will occur during their normally scheduled workdays and work hours.
(c) During the term of the Agreement, all new Human Resources Personnel shall
attend an IER Employer/HR webinar training within 60 days of hire or
promotion. Respondents may find the webinar schedule and registration links
at www.justice.gov/crt/webinars.
(d) Respondents shall compile attendance records listing the individuals who
attend the training described in this paragraph, including each individual’s full
name, job title, employer, signature, and the date of the training, and shall
send the record via email to Jasmin Lott at Jasmin.Lott@usdoj.gov or any
other individual IER designates within 10 days of each training session. The
emails transmitting attendance records shall include Respondent’s name and
the investigation number in the subject line.
14. Within 120 days of the Effective Date, Respondents shall provide all Human
Resources Personnel with training that assesses their understanding of the Form I-9
process and rules as follows:
(a) Respondents shall require these individuals to answer 20 multiple choice
measurement and assessment questions that IER provides Respondents. The
individuals answering the measurement and assessment questions may refer to
written government resources, including but not limited to, the Form I-9 and
its instructions, the Handbook, and/or USCIS’s I-9 Central website, when
answering the questions. Respondents shall review and score each
individual’s responses to the questions.
5
(b) If any individual answers a question incorrectly, Respondents shall, within 3
days, require the individual who answered incorrectly to read one or more of
the government resources outlined in Paragraph 14(a) and answer the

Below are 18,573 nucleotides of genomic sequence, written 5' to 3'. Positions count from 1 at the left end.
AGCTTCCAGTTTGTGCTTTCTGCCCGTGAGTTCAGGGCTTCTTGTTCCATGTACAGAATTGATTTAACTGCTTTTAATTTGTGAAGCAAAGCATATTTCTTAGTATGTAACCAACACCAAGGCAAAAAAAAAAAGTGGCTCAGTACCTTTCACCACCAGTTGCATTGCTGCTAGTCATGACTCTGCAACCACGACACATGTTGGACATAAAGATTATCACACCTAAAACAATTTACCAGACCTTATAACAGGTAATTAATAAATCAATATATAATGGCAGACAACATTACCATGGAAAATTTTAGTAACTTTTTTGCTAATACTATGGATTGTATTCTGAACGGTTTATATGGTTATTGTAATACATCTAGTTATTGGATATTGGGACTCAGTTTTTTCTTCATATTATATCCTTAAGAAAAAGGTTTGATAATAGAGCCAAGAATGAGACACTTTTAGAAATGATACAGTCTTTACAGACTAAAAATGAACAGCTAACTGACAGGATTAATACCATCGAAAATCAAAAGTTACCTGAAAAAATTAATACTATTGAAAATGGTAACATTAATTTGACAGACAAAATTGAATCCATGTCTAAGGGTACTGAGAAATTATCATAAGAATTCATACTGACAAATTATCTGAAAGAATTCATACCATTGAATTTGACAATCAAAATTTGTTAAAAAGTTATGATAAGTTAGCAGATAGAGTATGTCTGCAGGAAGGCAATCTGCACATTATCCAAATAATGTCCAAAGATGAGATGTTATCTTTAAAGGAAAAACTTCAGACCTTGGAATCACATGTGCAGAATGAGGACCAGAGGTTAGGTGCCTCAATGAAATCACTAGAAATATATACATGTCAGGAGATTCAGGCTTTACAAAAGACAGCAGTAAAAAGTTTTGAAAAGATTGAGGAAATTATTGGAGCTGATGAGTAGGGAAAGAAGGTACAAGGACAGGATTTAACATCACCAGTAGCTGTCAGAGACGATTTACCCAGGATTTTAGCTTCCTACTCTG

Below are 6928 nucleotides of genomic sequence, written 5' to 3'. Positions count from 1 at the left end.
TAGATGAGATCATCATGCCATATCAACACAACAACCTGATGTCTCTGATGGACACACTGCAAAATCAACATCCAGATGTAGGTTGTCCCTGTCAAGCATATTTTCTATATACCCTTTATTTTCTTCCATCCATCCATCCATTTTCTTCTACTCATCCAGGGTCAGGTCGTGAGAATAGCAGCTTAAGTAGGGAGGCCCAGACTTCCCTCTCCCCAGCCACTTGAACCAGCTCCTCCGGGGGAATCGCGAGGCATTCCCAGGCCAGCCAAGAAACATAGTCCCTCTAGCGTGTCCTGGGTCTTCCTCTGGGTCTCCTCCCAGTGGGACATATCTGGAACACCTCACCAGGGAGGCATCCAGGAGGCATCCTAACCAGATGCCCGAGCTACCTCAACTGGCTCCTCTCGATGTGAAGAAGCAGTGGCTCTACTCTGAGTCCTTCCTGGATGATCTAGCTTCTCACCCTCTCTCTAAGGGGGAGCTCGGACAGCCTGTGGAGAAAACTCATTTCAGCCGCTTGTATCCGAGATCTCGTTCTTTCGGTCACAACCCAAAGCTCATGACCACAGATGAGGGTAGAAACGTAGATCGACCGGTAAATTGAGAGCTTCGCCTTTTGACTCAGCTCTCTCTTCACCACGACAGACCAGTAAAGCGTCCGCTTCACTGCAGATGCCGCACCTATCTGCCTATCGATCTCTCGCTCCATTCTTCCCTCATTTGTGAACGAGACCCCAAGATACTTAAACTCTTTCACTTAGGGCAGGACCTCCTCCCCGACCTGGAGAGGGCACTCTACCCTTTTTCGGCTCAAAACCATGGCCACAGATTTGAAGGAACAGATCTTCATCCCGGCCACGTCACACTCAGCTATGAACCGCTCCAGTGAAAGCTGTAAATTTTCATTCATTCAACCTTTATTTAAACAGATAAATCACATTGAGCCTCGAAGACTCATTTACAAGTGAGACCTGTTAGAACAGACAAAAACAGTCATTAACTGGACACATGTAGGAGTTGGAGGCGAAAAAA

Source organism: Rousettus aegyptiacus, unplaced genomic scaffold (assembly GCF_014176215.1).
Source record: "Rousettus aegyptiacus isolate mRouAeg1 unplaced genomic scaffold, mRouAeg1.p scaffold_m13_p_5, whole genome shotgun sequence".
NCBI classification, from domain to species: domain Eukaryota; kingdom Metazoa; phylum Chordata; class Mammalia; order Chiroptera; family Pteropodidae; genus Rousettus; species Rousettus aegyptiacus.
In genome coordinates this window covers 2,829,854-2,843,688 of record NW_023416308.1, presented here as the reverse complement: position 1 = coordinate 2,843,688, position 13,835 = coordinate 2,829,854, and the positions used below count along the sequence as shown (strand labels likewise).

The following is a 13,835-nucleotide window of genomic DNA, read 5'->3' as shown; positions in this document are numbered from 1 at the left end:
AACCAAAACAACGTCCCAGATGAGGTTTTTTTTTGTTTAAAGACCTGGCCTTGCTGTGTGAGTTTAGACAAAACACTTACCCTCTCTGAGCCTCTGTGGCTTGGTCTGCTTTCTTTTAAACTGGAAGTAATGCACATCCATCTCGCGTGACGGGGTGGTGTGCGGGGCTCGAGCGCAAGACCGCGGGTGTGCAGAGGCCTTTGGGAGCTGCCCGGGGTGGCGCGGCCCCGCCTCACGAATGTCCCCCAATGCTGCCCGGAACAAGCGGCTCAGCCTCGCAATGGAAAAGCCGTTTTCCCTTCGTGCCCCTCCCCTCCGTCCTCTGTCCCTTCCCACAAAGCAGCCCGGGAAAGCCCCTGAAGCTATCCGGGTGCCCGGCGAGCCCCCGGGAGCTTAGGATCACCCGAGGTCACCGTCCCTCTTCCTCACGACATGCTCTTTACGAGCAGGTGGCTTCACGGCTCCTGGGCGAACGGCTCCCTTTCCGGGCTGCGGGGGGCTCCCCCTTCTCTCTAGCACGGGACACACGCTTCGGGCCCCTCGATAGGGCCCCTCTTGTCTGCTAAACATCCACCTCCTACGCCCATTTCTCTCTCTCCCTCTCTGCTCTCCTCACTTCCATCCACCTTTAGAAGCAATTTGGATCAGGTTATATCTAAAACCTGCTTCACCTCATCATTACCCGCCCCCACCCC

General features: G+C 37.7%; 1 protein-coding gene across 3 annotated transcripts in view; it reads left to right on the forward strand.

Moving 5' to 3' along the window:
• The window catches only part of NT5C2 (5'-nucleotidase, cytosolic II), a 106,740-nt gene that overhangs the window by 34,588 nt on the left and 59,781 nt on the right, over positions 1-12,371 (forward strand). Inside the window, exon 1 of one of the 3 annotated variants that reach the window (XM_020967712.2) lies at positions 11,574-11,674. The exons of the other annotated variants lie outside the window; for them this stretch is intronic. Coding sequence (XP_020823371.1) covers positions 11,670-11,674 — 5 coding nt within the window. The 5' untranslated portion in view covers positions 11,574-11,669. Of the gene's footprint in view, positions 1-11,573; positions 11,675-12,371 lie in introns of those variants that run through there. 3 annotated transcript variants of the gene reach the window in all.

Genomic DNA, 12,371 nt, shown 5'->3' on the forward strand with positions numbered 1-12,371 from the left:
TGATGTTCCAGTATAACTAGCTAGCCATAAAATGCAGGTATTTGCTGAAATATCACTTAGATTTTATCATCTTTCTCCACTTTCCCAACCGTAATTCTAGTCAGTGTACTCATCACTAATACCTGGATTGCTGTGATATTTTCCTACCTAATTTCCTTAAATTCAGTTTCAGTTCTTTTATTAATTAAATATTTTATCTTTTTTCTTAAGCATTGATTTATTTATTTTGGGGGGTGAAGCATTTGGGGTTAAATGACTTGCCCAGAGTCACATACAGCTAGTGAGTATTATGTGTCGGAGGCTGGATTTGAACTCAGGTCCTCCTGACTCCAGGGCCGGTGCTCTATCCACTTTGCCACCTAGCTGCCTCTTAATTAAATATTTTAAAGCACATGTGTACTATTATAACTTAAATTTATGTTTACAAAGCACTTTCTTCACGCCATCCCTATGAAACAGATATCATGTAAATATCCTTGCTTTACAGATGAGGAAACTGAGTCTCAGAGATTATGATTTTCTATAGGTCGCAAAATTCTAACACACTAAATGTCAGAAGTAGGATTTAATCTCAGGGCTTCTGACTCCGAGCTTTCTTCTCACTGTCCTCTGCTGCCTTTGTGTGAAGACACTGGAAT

question(s) again until the individual answers the question(s) correctly.
Within 10 days after completion of the measurement and assessment
described in this paragraph, Respondents will provide IER with:
i. A list of the questions any individual answered incorrectly, and the
incorrect answer(s) each individual selected; and
ii. A confirmation/certification that the assessment was given to all
Human Resources Personnel, and that Respondents complied with all
provisions in Paragraph 14 of the Agreement.
15. During the term of this Agreement, IER reserves the right to make reasonable inquiries as
it believes necessary or appropriate to assess Respondents’ compliance with this
Agreement, including but not limited to, requiring written reports from Respondents
concerning their compliance; inspecting Respondents’ premises; interviewing
Respondents’ employees, officials or other persons; and requesting copies of
Respondents’ documents.
16. Within 10 days of the Effective Date and every 90 days thereafter during the term of this
Agreement, Respondents shall provide IER with all Forms I-9 and any attachments in
which any Respondent completed Section 2 or Section 3 in the previous 90 days.
17. Nothing in this Agreement limits IER’s right to inspect Respondents’ Forms I-9 pursuant
to 8 C.F.R. § 274a.2(b)(2)(ii).
18. This Agreement does not affect the right of any individual to file an IER charge alleging
an unfair immigration-related employment practice, IER’s authority to investigate
Respondents or file a complaint on behalf of any such individual, or IER’s authority to
conduct an independent investigation of any of Respondents’ employment practices.
III. ADDITIONAL TERMS OF SETTLEMENT
19. If IER has reason to believe that one or all Respondents are in violation of any provision
of this Agreement, IER may, in its sole discretion, notify the relevant Respondent(s) of
the purported violation rather than initiate a new discrimination investigation or seek to
judicially enforce the Agreement. The relevant Respondent(s) shall have 30 days from
the date of IER’s notification to provide IER with information and/or cure any
violation(s) to IER’s satisfaction before IER deems the relevant Respondent(s) to be in
violation of this Agreement.
20. The United States District Court for the Central District of California shall be the
preferred venue for enforcement of any claims over which that court has subject matter
jurisdiction. Otherwise, a party must bring any claim or counterclaim to enforce the
agreement in a court of competent jurisdiction. This provision does not constitute a * * *


Outcome: See above

Plaintiff's Experts:

Defendant's Experts:

Comments: